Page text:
“I grew up on the North Shore in Sydney, too, so I was around it a lot,” he says. Lilley was a boarder at Barker College. “But Ja’mie’s been around for ages now, and I’ve had to update her each time. There’s so much you can find out now just from popular culture and stalking Facebook… Going through Facebook pages and seeing the way girls talk to each other — their love for each other is SO INTENSE, and so over the top.
“I remember it from when my friends’ daughters were becoming teenagers,” he continues. “One of my friends, who’s a mum, was like, ‘Oh no! Maybe my daughter’s gay!’ because she was so affectionate with all her girlfriends. I was like, ‘Oh, yeah, I think she definitely is, the way she puts her legs on the other girls like that.’ We both thought it would be awesome — ‘She’s going to have a lesbian daughter! Great!’ — but nope, they’re all like that. That’s what they do.”
As part of his research, Lilley would meet and talk with lots of young girls. “My nieces are that age now, so I hung out with them for ages, creeping around their parties and stuff,” he says. Once, for instance, he was asked to pick up a niece from a party – but instead of turning up at his pre-ordained arrival time, the 38-year-old arrived two hours early. Just to watch. “There’s a party scene in the third episode, so I was like, ‘I just wanna observe, and make sure I’ve got that right’. It’s good to get the little things accurate. Like, what do they wear to a party? What are they doing at the party? How are they dancing? Things like that change so quickly! I was surprised at the type of music – this heavy dance stuff is really big with kids at that age. And even just what they drink, and how they smuggle it in.”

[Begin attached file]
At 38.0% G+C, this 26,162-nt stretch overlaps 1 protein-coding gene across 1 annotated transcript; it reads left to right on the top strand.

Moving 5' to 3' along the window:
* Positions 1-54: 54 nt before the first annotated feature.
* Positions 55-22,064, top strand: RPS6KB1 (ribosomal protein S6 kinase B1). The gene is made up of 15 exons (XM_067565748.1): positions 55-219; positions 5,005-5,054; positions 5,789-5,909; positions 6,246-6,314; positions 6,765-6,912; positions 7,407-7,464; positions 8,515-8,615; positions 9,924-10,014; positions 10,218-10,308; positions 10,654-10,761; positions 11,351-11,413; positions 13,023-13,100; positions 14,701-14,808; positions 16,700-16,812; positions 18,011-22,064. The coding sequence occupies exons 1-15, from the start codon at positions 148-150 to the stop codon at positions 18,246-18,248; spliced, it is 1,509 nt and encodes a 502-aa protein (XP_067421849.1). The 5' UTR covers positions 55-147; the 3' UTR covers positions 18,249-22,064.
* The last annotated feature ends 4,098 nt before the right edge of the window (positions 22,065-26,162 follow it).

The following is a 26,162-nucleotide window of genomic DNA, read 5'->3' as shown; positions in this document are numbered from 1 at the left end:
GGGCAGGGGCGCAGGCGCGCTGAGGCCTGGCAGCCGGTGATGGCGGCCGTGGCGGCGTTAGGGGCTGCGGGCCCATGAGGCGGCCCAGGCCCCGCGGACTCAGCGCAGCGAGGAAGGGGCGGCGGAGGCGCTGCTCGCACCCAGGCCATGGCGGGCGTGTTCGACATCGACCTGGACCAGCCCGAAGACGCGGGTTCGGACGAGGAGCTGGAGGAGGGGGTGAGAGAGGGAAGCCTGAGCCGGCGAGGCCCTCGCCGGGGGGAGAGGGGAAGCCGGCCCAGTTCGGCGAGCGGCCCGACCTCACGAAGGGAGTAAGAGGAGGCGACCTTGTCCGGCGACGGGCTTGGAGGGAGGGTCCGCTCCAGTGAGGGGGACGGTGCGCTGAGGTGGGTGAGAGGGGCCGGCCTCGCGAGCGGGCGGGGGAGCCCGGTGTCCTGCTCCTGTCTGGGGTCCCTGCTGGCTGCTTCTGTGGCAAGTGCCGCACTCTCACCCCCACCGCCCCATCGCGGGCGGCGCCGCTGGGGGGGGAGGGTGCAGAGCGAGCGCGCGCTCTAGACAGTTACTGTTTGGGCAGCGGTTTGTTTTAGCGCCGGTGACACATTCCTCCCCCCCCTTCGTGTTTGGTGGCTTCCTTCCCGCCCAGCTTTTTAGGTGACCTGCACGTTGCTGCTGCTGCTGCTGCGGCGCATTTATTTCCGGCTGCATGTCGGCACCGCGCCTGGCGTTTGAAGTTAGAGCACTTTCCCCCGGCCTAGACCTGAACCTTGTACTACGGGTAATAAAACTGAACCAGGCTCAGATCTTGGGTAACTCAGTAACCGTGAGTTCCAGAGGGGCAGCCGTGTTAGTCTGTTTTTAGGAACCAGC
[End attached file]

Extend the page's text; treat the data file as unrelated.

If it’s difficult staying up-to-date with changing trends, it becomes impossible when trying to do it across borders. Lilley shot everything in Melbourne, but did all the research in Sydney. A lot of the jokes were lost in translation. “The Sydney girls would say, ‘Oh, I’m thinking of wearing this dress, but I dunno, maybe TITF.’ And ‘TITF’ [pronounced “tittiff”] is ‘took it too far’. I said it to the girls in Melbourne, and they were like, ‘What are you talking about.’”
His solution was just to make Ja’mie’s language up. There’s ‘ILY’ (I love you), ‘gramming’ (Instagram) and ‘awkies’ (awkward) — and, early in episode one, Ja’mie introduces her already infamous term, ‘quiche’. “Me and my friends are all pretty much quiche, if you can’t tell by looking at us,” she says to camera, surrounded by her flock. “It’s a step above hot … There’s hot, and there’s quiche. One of the main measures of quicheness is your box gap.” Here, Ja’mie instructs one of her prefect besties to stand up and demonstrate the gap where others’ thighs would meet. There should be enough room there for at least three fingers. “If you’ve got your thighs rubbing together from fat then you need to think about what you’re eating, or just maybe accept the fact that you’re never gonna be quiche.”